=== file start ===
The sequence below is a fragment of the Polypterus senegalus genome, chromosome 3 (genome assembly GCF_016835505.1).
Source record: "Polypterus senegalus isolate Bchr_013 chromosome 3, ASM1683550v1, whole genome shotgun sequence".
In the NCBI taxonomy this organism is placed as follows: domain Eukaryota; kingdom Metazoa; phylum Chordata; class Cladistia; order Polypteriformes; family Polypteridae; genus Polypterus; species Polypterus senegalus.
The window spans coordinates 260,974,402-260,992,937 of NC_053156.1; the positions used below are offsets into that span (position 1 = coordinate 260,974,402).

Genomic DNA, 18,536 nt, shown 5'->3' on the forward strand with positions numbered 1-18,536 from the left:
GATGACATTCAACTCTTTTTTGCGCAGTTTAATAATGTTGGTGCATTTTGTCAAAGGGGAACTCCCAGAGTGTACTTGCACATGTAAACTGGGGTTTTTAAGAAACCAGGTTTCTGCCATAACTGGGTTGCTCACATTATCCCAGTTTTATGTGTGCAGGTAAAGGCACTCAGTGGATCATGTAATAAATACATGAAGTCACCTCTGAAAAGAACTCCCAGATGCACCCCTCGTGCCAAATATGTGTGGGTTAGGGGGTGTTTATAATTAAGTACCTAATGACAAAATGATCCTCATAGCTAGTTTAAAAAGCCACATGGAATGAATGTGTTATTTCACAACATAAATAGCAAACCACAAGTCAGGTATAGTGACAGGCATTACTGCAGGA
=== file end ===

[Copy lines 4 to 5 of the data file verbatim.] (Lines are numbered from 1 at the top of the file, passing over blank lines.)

The window spans coordinates 260,974,402-260,992,937 of NC_053156.1; the positions used below are offsets into that span (position 1 = coordinate 260,974,402).

Genomic DNA, 18,536 nt, shown 5'->3' on the forward strand with positions numbered 1-18,536 from the left: